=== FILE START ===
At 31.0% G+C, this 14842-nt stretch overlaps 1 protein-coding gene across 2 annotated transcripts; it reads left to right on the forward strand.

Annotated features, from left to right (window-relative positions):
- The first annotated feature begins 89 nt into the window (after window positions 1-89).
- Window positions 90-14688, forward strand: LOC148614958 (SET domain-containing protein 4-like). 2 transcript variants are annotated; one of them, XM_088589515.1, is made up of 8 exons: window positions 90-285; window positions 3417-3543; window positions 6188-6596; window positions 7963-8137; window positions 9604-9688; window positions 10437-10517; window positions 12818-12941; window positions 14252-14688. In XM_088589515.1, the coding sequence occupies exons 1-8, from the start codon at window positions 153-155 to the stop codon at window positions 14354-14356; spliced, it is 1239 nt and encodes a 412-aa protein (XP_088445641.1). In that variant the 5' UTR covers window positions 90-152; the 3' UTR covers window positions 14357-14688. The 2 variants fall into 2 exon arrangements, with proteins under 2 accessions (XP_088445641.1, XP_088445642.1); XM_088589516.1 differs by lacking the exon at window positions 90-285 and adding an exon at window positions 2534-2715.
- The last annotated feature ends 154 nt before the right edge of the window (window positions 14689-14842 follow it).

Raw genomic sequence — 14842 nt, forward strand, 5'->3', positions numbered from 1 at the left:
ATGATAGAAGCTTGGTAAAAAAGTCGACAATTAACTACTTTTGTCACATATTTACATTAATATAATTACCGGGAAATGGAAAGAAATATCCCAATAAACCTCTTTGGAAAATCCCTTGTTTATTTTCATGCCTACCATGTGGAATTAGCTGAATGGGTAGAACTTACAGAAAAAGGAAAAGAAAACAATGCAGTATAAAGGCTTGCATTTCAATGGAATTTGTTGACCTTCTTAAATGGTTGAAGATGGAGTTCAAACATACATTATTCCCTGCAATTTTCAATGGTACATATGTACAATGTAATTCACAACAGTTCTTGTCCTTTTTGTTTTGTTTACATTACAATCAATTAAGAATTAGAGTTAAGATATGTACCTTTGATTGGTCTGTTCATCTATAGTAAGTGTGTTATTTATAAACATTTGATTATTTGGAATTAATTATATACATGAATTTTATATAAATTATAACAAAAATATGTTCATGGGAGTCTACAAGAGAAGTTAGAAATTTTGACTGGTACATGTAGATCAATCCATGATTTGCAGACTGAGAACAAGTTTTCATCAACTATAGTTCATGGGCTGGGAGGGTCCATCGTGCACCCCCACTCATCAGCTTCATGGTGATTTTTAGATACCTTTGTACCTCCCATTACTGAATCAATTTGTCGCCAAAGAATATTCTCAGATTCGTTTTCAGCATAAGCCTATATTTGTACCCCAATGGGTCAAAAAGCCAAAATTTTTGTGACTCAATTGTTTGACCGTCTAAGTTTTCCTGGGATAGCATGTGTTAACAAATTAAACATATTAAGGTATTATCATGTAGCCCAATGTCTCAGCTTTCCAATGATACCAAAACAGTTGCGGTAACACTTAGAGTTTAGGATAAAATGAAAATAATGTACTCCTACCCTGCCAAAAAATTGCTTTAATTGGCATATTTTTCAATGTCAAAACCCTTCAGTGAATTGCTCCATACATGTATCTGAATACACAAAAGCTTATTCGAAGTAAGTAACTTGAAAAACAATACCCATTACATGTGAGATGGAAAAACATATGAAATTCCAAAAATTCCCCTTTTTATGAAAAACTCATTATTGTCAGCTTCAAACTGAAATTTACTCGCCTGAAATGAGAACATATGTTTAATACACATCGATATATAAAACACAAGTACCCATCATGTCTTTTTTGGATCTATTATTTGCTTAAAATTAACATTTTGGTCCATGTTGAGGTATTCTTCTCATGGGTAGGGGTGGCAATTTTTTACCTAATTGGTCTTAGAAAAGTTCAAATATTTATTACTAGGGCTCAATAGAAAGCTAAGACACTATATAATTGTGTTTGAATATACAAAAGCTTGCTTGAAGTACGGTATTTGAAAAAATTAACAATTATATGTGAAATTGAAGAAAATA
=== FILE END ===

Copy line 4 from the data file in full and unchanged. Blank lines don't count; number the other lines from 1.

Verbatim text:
- Window positions 90-14688, forward strand: LOC148614958 (SET domain-containing protein 4-like). 2 transcript variants are annotated; one of them, XM_088589515.1, is made up of 8 exons: window positions 90-285; window positions 3417-3543; window positions 6188-6596; window positions 7963-8137; window positions 9604-9688; window positions 10437-10517; window positions 12818-12941; window positions 14252-14688. In XM_088589515.1, the coding sequence occupies exons 1-8, from the start codon at window positions 153-155 to the stop codon at window positions 14354-14356; spliced, it is 1239 nt and encodes a 412-aa protein (XP_088445641.1). In that variant the 5' UTR covers window positions 90-152; the 3' UTR covers window positions 14357-14688. The 2 variants fall into 2 exon arrangements, with proteins under 2 accessions (XP_088445641.1, XP_088445642.1); XM_088589516.1 differs by lacking the exon at window positions 90-285 and adding an exon at window positions 2534-2715.